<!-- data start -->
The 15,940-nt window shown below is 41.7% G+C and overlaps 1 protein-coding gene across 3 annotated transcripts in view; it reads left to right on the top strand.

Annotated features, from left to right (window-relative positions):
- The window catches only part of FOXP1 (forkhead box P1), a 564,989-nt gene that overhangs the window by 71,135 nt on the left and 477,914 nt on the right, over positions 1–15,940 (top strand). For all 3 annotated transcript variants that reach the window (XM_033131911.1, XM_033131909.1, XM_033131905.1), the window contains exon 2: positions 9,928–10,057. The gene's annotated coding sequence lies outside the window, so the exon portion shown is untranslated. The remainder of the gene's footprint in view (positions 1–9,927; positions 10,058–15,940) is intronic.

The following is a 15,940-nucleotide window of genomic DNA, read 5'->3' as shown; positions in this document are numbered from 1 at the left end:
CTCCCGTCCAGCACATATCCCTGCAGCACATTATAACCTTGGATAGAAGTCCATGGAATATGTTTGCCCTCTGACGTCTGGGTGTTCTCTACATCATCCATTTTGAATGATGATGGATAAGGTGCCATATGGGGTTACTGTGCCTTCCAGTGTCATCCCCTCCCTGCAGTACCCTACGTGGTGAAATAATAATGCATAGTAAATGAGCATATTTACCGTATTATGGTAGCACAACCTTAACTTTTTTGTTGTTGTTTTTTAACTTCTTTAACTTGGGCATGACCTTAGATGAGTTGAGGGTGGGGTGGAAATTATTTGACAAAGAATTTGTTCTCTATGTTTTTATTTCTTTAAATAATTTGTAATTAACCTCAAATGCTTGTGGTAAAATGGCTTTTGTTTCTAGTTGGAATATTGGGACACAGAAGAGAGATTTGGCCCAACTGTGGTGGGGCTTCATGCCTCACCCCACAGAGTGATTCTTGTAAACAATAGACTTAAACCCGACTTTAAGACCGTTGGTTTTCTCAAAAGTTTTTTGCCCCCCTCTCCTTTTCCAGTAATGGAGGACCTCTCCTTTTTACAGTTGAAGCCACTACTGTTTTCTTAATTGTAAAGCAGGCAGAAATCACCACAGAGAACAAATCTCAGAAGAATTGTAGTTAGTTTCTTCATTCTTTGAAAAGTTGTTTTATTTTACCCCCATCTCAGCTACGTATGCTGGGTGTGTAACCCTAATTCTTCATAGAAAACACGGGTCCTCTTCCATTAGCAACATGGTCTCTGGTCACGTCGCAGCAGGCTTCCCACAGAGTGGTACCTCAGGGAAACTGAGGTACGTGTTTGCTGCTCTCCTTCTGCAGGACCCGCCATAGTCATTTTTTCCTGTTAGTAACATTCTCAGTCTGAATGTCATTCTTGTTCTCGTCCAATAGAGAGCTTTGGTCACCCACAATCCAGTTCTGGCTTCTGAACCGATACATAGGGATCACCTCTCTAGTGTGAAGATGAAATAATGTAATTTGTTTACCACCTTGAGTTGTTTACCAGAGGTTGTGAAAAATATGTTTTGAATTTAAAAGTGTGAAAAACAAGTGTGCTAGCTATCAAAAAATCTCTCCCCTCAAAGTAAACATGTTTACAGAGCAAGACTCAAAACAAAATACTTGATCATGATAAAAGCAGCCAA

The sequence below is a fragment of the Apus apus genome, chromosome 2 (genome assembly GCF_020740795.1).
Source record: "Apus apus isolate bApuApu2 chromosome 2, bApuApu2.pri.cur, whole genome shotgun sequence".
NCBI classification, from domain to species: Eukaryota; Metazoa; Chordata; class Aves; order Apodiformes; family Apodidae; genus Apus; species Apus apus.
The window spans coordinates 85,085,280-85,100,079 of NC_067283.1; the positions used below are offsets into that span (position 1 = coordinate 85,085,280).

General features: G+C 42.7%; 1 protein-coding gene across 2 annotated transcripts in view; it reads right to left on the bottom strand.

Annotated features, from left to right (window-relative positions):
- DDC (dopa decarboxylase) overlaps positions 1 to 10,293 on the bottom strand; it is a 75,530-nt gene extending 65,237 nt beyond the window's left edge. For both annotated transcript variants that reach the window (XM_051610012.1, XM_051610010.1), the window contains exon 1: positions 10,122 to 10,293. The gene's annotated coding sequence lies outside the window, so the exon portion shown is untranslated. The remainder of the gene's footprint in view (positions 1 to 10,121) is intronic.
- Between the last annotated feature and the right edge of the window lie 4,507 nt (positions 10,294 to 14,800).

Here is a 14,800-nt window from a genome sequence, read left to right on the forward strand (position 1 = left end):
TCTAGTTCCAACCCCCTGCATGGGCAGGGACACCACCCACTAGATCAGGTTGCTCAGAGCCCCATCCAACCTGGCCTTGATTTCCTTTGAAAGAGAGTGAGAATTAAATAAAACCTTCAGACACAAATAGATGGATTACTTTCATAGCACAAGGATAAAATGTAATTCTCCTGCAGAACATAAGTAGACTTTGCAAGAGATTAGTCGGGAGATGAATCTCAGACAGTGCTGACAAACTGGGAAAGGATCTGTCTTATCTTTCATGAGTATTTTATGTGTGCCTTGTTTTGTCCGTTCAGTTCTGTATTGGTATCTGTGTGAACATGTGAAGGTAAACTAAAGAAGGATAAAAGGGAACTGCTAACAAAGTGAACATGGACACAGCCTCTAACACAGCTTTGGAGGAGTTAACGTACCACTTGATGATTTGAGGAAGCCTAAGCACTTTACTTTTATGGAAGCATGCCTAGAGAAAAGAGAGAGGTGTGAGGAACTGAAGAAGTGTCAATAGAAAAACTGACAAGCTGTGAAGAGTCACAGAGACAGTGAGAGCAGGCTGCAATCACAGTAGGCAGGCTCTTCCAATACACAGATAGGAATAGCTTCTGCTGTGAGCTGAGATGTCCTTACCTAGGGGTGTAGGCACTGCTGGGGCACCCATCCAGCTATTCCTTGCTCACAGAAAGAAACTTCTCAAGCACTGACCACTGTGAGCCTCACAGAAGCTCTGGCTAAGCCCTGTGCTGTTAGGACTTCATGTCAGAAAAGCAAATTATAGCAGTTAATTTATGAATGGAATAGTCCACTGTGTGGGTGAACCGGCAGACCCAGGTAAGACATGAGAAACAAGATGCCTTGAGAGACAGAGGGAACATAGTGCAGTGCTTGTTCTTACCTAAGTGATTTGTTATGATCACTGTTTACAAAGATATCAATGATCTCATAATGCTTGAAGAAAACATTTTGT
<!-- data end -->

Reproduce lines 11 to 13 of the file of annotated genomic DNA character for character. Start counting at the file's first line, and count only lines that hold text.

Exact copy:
Annotated features, from left to right (window-relative positions):
- DDC (dopa decarboxylase) overlaps positions 1 to 10,293 on the bottom strand; it is a 75,530-nt gene extending 65,237 nt beyond the window's left edge. For both annotated transcript variants that reach the window (XM_051610012.1, XM_051610010.1), the window contains exon 1: positions 10,122 to 10,293. The gene's annotated coding sequence lies outside the window, so the exon portion shown is untranslated. The remainder of the gene's footprint in view (positions 1 to 10,121) is intronic.
- Between the last annotated feature and the right edge of the window lie 4,507 nt (positions 10,294 to 14,800).